Dr Pandya has an employment contract with High Mark under which he was to devote his full time for the services of the company and was paid a salary of Rs60 lakh per annum. "However," Kohli said, "over and above this, he was also entitled to a huge sum of money (Rs12.5 million or about $230,000) towards 'procurement of the in–principle license from RBI' (clause 4(b). Further payment of Rs30.25 million (around $560,000) was also made to him under clause 4(c)."


"It is evident that payment of this huge sum of money was directly or indirectly towards 'costs' of procuring the license which means that either the license has been procured by Dr Pandya through corrupt means or he has siphoned off this money from High Mark under the pretext that this money was needed to be paid to someone. In either case, he is guilty of corrupt and criminal offences," Kohli alleged in his letter.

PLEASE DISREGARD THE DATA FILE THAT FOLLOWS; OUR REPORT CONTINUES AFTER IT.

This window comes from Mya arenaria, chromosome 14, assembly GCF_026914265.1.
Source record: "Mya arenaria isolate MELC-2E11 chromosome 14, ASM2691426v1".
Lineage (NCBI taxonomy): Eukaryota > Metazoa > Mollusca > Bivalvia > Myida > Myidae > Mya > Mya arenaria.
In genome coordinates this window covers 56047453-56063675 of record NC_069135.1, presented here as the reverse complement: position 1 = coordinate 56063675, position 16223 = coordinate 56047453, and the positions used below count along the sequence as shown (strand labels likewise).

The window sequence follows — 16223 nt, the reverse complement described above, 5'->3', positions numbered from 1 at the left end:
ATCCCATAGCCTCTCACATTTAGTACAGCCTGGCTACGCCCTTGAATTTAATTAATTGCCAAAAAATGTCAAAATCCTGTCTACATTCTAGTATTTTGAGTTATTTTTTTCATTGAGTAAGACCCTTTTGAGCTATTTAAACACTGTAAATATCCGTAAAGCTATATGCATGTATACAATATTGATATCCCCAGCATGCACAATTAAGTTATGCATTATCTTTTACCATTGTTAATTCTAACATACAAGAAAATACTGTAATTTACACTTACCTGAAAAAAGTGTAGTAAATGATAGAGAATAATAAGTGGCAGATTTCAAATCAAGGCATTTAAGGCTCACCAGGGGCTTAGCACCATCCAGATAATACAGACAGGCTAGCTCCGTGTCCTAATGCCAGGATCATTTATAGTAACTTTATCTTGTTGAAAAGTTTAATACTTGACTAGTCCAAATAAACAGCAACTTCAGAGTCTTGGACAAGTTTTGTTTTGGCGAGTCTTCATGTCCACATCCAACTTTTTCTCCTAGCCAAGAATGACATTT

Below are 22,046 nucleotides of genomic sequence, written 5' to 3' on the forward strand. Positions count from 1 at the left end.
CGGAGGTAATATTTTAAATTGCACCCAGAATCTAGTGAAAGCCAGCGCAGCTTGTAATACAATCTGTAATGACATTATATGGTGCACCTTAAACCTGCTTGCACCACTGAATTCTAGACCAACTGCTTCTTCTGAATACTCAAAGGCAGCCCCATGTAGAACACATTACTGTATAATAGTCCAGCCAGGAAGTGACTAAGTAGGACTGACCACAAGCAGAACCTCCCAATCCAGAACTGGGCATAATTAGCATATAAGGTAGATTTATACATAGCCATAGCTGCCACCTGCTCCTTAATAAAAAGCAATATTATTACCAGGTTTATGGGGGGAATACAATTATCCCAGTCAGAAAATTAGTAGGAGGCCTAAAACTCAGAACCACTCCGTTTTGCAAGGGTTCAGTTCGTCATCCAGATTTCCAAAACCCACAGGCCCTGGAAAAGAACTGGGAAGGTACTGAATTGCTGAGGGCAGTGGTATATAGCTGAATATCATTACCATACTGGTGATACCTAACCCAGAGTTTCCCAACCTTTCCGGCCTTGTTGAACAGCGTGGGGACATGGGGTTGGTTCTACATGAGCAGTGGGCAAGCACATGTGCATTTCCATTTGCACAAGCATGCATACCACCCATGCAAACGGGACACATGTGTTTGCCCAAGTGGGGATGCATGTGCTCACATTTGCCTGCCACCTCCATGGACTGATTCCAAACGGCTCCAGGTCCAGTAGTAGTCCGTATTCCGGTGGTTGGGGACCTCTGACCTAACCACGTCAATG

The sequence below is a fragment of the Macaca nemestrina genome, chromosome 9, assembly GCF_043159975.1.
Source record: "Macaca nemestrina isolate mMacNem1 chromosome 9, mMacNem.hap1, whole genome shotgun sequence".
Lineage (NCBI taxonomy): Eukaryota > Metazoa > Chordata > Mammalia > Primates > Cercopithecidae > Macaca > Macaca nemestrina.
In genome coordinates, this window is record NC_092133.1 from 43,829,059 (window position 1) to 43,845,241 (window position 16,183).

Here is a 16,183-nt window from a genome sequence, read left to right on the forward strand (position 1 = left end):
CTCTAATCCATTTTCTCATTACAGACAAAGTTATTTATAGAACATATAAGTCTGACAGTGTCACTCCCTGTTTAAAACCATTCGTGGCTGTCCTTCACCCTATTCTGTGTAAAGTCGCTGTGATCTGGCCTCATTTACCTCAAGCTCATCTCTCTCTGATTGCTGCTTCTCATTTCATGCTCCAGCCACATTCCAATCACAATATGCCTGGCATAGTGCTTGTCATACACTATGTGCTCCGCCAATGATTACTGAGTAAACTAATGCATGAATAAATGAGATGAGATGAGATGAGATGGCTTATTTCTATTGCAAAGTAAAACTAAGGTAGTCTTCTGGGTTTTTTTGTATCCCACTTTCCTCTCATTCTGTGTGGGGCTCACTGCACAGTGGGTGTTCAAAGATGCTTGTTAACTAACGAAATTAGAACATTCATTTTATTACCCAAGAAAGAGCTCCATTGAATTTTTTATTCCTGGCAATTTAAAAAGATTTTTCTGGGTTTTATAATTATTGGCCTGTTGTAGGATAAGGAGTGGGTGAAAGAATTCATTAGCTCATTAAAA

According to the former chief executive of High Mark, since the reputation of the RBI was at stake, he think it was imperative that the CVC immediately investigate as to why this payment was made for acquiring a license from the RBI which is done in the normal course of business if the applicant is eligible?


"Who were the real beneficiaries and whether there has been any irregularity in grant of this license to High mark. This is also a matter of concern as the funds belong to the shareholders of High Mark who are public sector banks, including State Bank of India (SBI), Punjab National Bank (PNB) and SIDBI," Kohli asks.